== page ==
Missionaries Among Miners, Migrants, and Blackfoot: The Van Tighem Brothers' Diaries.

Description

424 pages
Contains Photos, Illustrations, Maps, Bibliography, Index
$39.95
ISBN 978-1-55238-189-2
DDC 971.23'020922

Year

2007

Contributor

Edited by Mary Eggermont-Molenaar and Paul Callens
Reviewed by Frits Pannekoek

Frits Pannekoek is an associate professor of heritage studies, director
of information resources at the University of Calgary, and the author of
A Snug Little Flock: The Social Origins of the Riel Resistance of
1869–70.

Review

Containing the transcribed and translated diaries and letters of Leonard and Victor Van Tighem, Belgian Catholic Missionaries, in southern Alberta in the Fort MacLeodPincher Creek area from 1874 to 1917, the book will be of real interest to the community historians of the south of the province. The diaries, largely the codices or notation of daily occurrences mandated by the brothers’ respective orders (Oblate and Van Dale) are interspersed with their letters either to each other, to their friends, or to home. This means a somewhat disjointed read, since by taking this tack the integrity of the documents has been altered. However, what really matters is the world view and role of the two Belgian fathers in what was probably the single most destructive revolution in the lives of the Aboriginal peoples of southern Alberta, and the most exhilarating one for the new immigrant peoples.

 

The diaries reveal less of Aboriginal or immigrant life than one would have wished. Much that is revealed is cloaked in that always-hard-to-decipher language of religion. However, one gets a real sense of the growing and personal bond that existed between Victor, who served most of his career in Brockett, and the Peigan. Leonard served the largely Canadian and immigrant population of the Fort MacLeod–Lethbridge region.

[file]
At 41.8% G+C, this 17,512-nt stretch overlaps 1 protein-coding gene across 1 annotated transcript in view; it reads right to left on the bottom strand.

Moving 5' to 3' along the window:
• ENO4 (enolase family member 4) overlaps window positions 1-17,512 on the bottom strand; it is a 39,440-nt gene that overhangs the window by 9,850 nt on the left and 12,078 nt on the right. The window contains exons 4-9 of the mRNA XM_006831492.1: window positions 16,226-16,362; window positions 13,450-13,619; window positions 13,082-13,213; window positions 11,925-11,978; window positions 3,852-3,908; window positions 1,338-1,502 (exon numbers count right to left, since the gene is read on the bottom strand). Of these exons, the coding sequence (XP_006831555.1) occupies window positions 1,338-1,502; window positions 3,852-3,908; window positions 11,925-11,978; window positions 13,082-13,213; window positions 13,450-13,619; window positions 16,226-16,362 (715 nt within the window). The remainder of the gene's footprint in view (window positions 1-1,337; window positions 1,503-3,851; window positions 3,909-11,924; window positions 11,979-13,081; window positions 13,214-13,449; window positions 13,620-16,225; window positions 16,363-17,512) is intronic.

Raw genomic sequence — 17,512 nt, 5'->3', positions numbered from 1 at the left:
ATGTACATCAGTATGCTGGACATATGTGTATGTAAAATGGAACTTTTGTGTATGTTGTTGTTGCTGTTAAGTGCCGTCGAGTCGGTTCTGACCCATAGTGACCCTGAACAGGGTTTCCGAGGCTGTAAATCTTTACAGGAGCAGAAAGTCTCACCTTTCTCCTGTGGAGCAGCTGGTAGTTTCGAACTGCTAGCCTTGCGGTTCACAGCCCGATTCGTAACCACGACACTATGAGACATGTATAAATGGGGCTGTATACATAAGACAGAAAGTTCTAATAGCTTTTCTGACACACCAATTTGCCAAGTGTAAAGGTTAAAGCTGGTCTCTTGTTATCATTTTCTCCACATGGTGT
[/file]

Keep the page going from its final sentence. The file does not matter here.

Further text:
Readers will be disappointed in the introductions to the two sections of the book. They focus largely on the context of the diaries rather than any attempt to help the readers make intellectual sense of them as primary sources. The opportunity to juxtapose the role of the Catholic missions to the European immigrants and to Canadians with that to the Blackfoot within the same timeframe and geographic boundaries was missed. However, the editors have done all a great service by translating and making the letters and diaries available not only to scholars, but to the people of southern Alberta.

Citation

“Missionaries Among Miners, Migrants, and Blackfoot: The Van Tighem Brothers' Diaries.,” Canadian Book Review Annual Online, accessed June 21, 2024, https://cbra.library.utoronto.ca/items/show/28393.